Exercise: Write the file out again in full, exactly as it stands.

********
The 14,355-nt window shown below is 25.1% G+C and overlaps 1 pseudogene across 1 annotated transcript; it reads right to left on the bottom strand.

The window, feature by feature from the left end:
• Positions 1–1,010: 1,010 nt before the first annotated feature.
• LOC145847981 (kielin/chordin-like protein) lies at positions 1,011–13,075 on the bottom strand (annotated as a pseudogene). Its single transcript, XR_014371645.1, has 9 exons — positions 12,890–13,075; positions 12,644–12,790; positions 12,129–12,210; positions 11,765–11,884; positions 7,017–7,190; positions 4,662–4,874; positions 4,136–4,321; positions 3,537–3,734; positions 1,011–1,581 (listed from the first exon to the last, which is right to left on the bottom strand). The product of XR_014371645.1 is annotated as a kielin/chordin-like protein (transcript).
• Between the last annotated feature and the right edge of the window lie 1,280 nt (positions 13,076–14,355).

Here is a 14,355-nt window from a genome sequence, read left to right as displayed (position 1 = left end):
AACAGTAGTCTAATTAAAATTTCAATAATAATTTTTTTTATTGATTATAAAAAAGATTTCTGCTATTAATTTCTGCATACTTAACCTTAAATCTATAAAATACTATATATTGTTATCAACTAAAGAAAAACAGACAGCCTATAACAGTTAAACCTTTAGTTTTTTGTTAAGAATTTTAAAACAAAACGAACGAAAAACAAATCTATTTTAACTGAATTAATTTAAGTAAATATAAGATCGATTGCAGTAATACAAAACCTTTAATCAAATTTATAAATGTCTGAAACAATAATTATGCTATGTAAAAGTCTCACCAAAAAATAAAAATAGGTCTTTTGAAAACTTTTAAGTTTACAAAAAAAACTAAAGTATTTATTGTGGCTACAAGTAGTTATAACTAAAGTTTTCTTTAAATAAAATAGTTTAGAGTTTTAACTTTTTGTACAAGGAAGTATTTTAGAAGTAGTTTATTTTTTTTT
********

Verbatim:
The 14,355-nt window shown below is 25.1% G+C and overlaps 1 pseudogene across 1 annotated transcript; it reads right to left on the bottom strand.

The window, feature by feature from the left end:
• Positions 1–1,010: 1,010 nt before the first annotated feature.
• LOC145847981 (kielin/chordin-like protein) lies at positions 1,011–13,075 on the bottom strand (annotated as a pseudogene). Its single transcript, XR_014371645.1, has 9 exons — positions 12,890–13,075; positions 12,644–12,790; positions 12,129–12,210; positions 11,765–11,884; positions 7,017–7,190; positions 4,662–4,874; positions 4,136–4,321; positions 3,537–3,734; positions 1,011–1,581 (listed from the first exon to the last, which is right to left on the bottom strand). The product of XR_014371645.1 is annotated as a kielin/chordin-like protein (transcript).
• Between the last annotated feature and the right edge of the window lie 1,280 nt (positions 13,076–14,355).

Here is a 14,355-nt window from a genome sequence, read left to right as displayed (position 1 = left end):
AACAGTAGTCTAATTAAAATTTCAATAATAATTTTTTTTATTGATTATAAAAAAGATTTCTGCTATTAATTTCTGCATACTTAACCTTAAATCTATAAAATACTATATATTGTTATCAACTAAAGAAAAACAGACAGCCTATAACAGTTAAACCTTTAGTTTTTTGTTAAGAATTTTAAAACAAAACGAACGAAAAACAAATCTATTTTAACTGAATTAATTTAAGTAAATATAAGATCGATTGCAGTAATACAAAACCTTTAATCAAATTTATAAATGTCTGAAACAATAATTATGCTATGTAAAAGTCTCACCAAAAAATAAAAATAGGTCTTTTGAAAACTTTTAAGTTTACAAAAAAAACTAAAGTATTTATTGTGGCTACAAGTAGTTATAACTAAAGTTTTCTTTAAATAAAATAGTTTAGAGTTTTAACTTTTTGTACAAGGAAGTATTTTAGAAGTAGTTTATTTTTTTTT